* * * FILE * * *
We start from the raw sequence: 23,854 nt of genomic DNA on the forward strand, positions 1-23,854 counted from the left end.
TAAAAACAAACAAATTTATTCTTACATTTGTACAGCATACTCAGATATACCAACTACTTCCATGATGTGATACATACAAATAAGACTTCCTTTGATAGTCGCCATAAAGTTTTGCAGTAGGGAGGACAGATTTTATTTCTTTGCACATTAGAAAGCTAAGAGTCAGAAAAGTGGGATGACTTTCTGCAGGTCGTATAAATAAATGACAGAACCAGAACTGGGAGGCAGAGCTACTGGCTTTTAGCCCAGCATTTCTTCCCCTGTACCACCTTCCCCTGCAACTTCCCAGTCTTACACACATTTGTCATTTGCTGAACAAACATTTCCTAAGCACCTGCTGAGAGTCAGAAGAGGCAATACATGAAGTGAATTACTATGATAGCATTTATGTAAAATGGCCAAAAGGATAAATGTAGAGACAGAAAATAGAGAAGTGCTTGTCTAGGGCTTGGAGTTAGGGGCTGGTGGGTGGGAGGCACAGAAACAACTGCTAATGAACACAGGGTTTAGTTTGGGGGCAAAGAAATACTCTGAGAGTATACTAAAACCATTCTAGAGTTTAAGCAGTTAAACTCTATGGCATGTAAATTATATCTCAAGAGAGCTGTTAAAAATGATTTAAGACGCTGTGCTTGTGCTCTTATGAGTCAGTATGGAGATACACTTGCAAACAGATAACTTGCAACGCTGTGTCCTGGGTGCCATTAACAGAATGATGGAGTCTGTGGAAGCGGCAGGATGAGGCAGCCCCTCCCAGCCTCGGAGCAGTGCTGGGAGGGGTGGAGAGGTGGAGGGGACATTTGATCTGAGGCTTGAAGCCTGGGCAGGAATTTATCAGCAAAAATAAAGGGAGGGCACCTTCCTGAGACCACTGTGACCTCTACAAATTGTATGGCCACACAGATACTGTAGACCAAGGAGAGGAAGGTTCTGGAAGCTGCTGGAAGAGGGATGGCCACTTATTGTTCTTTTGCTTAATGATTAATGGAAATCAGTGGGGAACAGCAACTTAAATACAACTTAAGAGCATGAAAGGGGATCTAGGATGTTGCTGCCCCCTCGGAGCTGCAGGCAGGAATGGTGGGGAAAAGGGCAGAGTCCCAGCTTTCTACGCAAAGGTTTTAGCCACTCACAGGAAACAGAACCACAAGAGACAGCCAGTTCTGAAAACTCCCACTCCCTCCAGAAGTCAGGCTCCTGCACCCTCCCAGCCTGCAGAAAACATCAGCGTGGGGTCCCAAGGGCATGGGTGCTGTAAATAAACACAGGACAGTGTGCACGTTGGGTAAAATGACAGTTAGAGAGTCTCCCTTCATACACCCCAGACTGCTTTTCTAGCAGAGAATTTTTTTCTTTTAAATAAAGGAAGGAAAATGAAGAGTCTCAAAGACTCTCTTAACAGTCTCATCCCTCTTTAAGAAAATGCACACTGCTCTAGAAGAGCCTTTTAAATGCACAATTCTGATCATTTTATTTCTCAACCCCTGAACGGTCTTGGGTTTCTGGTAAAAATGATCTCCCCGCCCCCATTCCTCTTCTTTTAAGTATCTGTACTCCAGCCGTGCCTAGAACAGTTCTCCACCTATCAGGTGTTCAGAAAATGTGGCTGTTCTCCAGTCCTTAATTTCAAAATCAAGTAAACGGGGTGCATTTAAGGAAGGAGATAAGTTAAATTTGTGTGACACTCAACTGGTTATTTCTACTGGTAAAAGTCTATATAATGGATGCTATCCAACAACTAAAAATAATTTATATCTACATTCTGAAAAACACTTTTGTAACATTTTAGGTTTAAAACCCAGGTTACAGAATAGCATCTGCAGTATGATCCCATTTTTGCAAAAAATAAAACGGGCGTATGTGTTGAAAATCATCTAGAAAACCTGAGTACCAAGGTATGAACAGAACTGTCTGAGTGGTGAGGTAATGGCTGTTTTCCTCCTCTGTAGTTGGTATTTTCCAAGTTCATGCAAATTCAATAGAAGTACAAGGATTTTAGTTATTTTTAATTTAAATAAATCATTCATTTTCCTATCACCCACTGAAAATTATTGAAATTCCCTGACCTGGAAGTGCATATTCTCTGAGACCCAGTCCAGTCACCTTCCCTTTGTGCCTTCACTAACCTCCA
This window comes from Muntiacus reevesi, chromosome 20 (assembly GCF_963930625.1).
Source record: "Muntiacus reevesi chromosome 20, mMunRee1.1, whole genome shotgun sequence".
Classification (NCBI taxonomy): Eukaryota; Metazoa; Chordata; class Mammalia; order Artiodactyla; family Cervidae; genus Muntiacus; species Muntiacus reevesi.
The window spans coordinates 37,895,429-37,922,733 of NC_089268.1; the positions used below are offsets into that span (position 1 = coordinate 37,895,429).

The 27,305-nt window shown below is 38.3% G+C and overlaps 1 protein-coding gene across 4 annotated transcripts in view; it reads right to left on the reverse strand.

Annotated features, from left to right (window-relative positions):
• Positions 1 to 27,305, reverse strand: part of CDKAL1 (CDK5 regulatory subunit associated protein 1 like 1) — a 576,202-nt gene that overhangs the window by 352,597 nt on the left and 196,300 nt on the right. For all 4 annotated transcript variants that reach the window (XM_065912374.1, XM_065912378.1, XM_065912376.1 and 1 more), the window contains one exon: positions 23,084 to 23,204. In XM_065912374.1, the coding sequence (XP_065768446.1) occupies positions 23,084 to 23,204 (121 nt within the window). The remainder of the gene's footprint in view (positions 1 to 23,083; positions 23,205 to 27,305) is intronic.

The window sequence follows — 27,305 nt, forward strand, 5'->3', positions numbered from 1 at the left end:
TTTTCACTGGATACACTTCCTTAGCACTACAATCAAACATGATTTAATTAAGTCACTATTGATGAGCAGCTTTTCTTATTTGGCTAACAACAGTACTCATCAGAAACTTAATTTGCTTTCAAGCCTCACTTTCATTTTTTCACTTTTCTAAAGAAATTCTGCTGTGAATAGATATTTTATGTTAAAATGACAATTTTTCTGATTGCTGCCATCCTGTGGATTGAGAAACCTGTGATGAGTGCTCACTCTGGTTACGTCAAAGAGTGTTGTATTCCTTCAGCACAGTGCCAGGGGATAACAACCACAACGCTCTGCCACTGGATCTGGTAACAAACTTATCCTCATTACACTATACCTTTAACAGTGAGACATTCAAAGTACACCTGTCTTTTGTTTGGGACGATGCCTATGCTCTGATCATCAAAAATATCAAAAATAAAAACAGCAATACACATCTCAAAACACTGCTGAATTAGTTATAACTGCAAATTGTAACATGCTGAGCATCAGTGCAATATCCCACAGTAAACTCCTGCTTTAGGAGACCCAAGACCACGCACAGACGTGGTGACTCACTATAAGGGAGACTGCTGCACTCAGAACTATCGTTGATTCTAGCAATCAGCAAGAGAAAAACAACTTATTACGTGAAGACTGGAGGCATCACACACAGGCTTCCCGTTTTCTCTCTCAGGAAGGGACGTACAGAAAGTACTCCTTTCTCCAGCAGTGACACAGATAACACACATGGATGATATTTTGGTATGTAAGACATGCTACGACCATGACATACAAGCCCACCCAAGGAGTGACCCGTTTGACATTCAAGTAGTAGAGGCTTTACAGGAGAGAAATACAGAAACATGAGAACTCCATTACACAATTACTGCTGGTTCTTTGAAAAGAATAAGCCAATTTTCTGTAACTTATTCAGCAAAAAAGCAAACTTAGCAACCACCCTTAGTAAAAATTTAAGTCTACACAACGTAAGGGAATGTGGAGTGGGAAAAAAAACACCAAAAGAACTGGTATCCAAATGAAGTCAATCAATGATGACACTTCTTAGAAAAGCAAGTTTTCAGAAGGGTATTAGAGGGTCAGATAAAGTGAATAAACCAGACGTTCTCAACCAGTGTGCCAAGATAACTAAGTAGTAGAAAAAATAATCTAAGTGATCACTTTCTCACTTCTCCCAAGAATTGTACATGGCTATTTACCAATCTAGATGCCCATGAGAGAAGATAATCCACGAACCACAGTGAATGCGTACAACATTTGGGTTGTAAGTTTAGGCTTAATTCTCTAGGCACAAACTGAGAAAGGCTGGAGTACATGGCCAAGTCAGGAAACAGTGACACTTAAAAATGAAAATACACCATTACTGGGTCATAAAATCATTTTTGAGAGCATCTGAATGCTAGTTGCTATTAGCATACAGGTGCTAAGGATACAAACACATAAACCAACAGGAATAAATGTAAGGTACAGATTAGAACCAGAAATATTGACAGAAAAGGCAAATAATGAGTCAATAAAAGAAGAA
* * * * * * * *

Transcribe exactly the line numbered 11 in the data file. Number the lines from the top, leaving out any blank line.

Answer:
TTTTCACTGGATACACTTCCTTAGCACTACAATCAAACATGATTTAATTAAGTCACTATTGATGAGCAGCTTTTCTTATTTGGCTAACAACAGTACTCATCAGAAACTTAATTTGCTTTCAAGCCTCACTTTCATTTTTTCACTTTTCTAAAGAAATTCTGCTGTGAATAGATATTTTATGTTAAAATGACAATTTTTCTGATTGCTGCCATCCTGTGGATTGAGAAACCTGTGATGAGTGCTCACTCTGGTTACGTCAAAGAGTGTTGTATTCCTTCAGCACAGTGCCAGGGGATAACAACCACAACGCTCTGCCACTGGATCTGGTAACAAACTTATCCTCATTACACTATACCTTTAACAGTGAGACATTCAAAGTACACCTGTCTTTTGTTTGGGACGATGCCTATGCTCTGATCATCAAAAATATCAAAAATAAAAACAGCAATACACATCTCAAAACACTGCTGAATTAGTTATAACTGCAAATTGTAACATGCTGAGCATCAGTGCAATATCCCACAGTAAACTCCTGCTTTAGGAGACCCAAGACCACGCACAGACGTGGTGACTCACTATAAGGGAGACTGCTGCACTCAGAACTATCGTTGATTCTAGCAATCAGCAAGAGAAAAACAACTTATTACGTGAAGACTGGAGGCATCACACACAGGCTTCCCGTTTTCTCTCTCAGGAAGGGACGTACAGAAAGTACTCCTTTCTCCAGCAGTGACACAGATAACACACATGGATGATATTTTGGTATGTAAGACATGCTACGACCATGACATACAAGCCCACCCAAGGAGTGACCCGTTTGACATTCAAGTAGTAGAGGCTTTACAGGAGAGAAATACAGAAACATGAGAACTCCATTACACAATTACTGCTGGTTCTTTGAAAAGAATAAGCCAATTTTCTGTAACTTATTCAGCAAAAAAGCAAACTTAGCAACCACCCTTAGTAAAAATTTAAGTCTACACAACGTAAGGGAATGTGGAGTGGGAAAAAAAACACCAAAAGAACTGGTATCCAAATGAAGTCAATCAATGATGACACTTCTTAGAAAAGCAAGTTTTCAGAAGGGTATTAGAGGGTCAGATAAAGTGAATAAACCAGACGTTCTCAACCAGTGTGCCAAGATAACTAAGTAGTAGAAAAAATAATCTAAGTGATCACTTTCTCACTTCTCCCAAGAATTGTACATGGCTATTTACCAATCTAGATGCCCATGAGAGAAGATAATCCACGAACCACAGTGAATGCGTACAACATTTGGGTTGTAAGTTTAGGCTTAATTCTCTAGGCACAAACTGAGAAAGGCTGGAGTACATGGCCAAGTCAGGAAACAGTGACACTTAAAAATGAAAATACACCATTACTGGGTCATAAAATCATTTTTGAGAGCATCTGAATGCTAGTTGCTATTAGCATACAGGTGCTAAGGATACAAACACATAAACCAACAGGAATAAATGTAAGGTACAGATTAGAACCAGAAATATTGACAGAAAAGGCAAATAATGAGTCAATAAAAGAAGAA